Summer with Jeska Hearne

Summer with Jeska Hearne

Jeska Hearne has spent her first growing season with a Rhino greenhouse - and it has been a turbulent one! Both in terms of weather and beyond. We'll be following Jeska throughout her first full year to see how it all goes.

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Seasonal garden diary of Jeska Hearne photographer, stylist and nature lover, living on the coast in East Sussex.

This is my first summer gardening with a greenhouse, and what an unusual summer it has been?! We live in a breezy coastal cliff top village so it has been quite the challenge for planting up the new cottage style garden that surround the greenhouse. We have had gales, torrential rain, a few super hot days, and the rest have been cloudy/sunny/drizzly, confusing and at times frustrating. A baptism of fire, but what better way to learn? The Rhino has been a safe and sturdy port in a storm and a gardening friend throughout this wild weathered few months.

Rhino being installed at Jeska Hearne's home.

Our Rhino is laid out with staging all along one side and a long bed on the other, we have shingle watering bed under the staging, another small shingle area at the southern end and finally after a little wait - a beautiful natural stone slab floor.

As I am new to greenhouse growing, I thought I’d start gently with five of my favourite tomatoes from last year (black cherry), plenty of basil varieties to accompany them and also plant a few ornamental and pest deterring plants of calendula, tagetes, love in a puff and a couple of loofas in between. Once the weather warmed up and we managed to stop the slugs beheading the marigolds - we were off. 

The tomatoes continue to have so many fruits and have become our lunch of choice most days with a few nasturtium leaves and buds, baby beet leaves, edible flower petals and olives. Due to the cold and wet start my delayed loofahs have not produced and viable fruit but did make lovely vines. There is always next year to try again. 

The internal staging setup in Jeska's Rhino greenhouse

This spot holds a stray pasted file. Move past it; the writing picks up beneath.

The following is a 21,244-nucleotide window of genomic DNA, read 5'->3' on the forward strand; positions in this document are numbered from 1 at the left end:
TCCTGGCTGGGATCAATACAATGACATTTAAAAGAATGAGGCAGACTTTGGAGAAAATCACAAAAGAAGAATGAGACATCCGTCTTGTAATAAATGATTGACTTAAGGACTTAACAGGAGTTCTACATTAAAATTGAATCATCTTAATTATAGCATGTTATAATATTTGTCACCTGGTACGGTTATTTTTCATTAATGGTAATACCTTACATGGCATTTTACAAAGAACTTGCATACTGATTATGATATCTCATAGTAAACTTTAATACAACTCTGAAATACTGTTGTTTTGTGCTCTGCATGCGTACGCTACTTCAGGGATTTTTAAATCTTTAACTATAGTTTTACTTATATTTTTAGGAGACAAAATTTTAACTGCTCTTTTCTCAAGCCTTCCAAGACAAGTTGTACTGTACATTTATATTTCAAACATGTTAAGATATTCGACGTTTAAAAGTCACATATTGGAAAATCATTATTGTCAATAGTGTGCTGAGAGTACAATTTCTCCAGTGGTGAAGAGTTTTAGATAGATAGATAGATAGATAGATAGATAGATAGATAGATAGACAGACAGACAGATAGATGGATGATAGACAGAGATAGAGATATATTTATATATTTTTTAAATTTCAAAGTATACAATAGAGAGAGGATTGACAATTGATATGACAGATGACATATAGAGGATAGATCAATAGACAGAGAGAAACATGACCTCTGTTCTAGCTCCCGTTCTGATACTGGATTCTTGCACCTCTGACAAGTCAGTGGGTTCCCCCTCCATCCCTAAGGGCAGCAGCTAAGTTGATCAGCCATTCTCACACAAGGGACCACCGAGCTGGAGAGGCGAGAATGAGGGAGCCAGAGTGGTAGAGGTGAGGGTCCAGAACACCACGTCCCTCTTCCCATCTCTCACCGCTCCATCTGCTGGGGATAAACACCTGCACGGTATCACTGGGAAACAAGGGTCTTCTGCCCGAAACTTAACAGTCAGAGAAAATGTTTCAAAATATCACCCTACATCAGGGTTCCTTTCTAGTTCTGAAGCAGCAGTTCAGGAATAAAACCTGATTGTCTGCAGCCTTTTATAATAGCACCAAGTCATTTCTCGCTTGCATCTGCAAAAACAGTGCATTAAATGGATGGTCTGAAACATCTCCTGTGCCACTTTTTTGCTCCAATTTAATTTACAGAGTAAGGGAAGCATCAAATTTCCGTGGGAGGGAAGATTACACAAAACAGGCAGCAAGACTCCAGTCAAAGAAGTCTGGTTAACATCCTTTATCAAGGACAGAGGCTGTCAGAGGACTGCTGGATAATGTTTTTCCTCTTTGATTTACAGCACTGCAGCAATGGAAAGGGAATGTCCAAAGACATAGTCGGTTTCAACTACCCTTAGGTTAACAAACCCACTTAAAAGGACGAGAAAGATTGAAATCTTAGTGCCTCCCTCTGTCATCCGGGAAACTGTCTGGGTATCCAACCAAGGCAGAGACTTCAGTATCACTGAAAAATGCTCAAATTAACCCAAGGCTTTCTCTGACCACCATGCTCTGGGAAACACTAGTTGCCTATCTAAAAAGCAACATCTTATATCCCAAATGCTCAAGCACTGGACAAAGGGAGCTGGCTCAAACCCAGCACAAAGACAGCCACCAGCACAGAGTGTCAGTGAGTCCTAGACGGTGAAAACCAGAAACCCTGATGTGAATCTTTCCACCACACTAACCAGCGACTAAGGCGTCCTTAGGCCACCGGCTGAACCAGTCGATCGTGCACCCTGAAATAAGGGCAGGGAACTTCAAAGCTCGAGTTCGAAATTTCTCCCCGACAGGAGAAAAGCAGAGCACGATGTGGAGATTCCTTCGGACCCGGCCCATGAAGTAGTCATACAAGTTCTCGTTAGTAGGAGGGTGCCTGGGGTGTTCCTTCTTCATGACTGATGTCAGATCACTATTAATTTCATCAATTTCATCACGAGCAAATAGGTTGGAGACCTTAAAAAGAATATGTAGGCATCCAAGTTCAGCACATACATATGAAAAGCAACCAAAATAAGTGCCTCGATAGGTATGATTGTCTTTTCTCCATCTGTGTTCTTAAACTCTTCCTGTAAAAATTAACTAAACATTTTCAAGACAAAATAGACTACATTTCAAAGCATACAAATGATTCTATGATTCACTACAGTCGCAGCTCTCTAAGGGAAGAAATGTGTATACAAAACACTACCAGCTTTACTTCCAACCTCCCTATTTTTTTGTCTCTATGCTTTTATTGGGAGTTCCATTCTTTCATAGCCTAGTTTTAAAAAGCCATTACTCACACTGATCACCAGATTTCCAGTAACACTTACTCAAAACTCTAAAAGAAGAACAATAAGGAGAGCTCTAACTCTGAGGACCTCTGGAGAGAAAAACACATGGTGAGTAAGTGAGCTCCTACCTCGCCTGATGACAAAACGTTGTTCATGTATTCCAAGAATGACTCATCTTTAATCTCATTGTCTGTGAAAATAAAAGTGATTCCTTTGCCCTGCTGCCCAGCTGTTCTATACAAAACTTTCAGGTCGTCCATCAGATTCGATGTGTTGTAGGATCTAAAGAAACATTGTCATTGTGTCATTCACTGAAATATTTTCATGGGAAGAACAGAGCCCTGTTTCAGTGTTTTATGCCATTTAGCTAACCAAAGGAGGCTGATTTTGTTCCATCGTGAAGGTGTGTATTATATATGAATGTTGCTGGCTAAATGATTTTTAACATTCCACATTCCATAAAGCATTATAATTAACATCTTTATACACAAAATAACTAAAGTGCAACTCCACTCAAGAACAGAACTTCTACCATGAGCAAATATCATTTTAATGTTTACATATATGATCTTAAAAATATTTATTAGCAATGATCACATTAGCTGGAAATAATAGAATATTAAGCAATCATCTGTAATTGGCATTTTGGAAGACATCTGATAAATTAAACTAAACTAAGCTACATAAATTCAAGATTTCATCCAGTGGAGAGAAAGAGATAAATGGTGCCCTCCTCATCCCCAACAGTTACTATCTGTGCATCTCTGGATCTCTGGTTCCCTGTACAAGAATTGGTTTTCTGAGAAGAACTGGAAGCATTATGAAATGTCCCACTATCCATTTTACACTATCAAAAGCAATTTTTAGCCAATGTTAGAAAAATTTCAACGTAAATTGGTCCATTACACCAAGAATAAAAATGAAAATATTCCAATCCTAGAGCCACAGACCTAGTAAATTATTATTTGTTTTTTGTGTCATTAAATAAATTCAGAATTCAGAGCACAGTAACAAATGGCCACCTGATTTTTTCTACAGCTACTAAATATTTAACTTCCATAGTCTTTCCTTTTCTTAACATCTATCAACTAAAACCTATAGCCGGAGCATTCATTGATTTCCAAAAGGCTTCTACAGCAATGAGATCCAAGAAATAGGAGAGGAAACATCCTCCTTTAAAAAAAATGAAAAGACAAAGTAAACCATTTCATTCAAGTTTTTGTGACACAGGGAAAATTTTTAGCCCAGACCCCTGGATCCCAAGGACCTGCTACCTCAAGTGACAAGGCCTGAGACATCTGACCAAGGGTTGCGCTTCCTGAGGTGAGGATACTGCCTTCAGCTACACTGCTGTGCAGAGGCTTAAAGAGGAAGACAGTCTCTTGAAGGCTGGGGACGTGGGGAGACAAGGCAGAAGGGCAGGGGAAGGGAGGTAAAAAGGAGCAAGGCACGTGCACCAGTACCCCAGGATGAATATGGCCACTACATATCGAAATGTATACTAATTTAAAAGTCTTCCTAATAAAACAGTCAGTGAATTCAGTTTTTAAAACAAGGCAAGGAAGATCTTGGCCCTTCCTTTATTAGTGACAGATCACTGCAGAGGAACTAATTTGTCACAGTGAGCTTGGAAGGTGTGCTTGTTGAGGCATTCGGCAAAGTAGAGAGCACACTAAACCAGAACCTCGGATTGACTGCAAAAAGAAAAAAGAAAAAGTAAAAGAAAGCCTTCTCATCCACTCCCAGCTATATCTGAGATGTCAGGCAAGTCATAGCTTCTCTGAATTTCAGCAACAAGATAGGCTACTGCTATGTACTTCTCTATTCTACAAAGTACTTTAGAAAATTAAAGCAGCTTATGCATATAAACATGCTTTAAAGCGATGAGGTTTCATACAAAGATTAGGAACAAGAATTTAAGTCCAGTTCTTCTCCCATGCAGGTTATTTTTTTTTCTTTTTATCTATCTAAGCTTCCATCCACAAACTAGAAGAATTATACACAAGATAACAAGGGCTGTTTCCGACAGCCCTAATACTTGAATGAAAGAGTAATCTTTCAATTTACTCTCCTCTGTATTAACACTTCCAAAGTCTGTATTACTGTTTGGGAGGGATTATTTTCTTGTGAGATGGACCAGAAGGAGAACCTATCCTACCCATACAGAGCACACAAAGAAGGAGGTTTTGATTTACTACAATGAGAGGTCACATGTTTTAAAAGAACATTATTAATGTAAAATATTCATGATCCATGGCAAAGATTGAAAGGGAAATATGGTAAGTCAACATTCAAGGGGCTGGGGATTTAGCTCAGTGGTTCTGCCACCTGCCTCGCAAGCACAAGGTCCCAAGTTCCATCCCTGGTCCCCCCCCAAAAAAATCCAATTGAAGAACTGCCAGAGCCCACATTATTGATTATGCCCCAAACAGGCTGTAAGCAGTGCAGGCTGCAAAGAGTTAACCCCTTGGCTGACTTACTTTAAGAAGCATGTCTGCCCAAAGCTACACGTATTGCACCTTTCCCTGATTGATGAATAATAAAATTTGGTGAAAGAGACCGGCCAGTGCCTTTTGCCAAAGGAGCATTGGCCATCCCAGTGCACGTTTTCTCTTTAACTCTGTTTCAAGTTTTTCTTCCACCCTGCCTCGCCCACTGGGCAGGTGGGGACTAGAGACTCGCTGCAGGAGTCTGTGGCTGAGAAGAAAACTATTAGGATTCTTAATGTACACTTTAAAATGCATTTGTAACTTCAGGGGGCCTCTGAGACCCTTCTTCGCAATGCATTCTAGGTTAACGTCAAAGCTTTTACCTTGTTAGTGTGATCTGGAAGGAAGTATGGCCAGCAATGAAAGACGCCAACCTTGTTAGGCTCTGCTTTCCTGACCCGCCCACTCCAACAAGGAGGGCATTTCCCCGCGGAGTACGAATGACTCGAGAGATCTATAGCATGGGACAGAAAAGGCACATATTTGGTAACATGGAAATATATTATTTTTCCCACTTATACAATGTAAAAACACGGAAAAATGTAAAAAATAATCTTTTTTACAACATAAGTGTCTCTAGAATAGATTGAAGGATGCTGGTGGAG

On the potting bench inside the greenhouse we have raised all our seedlings, learning the hard way about overwatering, under watering and how quickly things can dry out or get burnt to a crisp in just an afternoon! But the deep bench and shelves above have been home to hundreds of plant babies most of which are now thriving outside in the garden.

Outside the greenhouse in the garden, we grew an avenue of sweet peas, so magical to walk by a wall of scent o our way to the allotment at the bottom of our garden. Spring onions and strawberries made happy planting pals, the flower cutting garden has been a survivor of wind, pests, water logging and a fox determined to rotate on our behalf?! We grew coreopsis, cosmos, salvia, giant dill, borage and more. The Shirley poppies were a delight and have now self seeded, happily popping up all over the place. 

Sweet peas avenue

This late summer burst of warm weather has given the dahlias and cosmos new hope and they have been flowering more than ever, they have both had a battle with the pests, but I think they are winning at last.

As the weather is changing to a decidedly autumnal feel we will prepare to overwinter plants in here, grow some indoor winter salads and enjoy a protected space to eat on nice evenings, this is now our favourite place to sit on rainy days, drinking tea with the sound of rain drumming on the glass.

Table setup inside Jeska's greenhouse.

I am seeing this summer as a test, we now know where best to grow taller things, to give our beetroots plenty of room, to leave the greenhouse open in the daytime for fresh air and the commuting pollinators to get in and out. Closing it at night as the slug and snail population is beyond anything I have ever seen in my eight years of living here, this year. Next spring I’ll grow plenty of flowers that the slugs and snails don’t like!

I have found the days running away from me all summer and must now get some more biennial flower seeds sown before it is too late. With our bulb delivery imminent I am also planning where to plant the daffodils and tulips so the Rhino is surrounded by colourful joy from March to May next spring. 

This summer has felt like a whirlwind, with a late starting and now it feels suddenly over, but no complaints here, Autumn is my favourite season for many reasons and I will be back soon with tales of seed collecting, planting out winter salad seedlings, autumnal floral arrangements and adventures in bulb planting.

 

Wishing you a happy September, Jeska

Jeska's garden at the end of the summer

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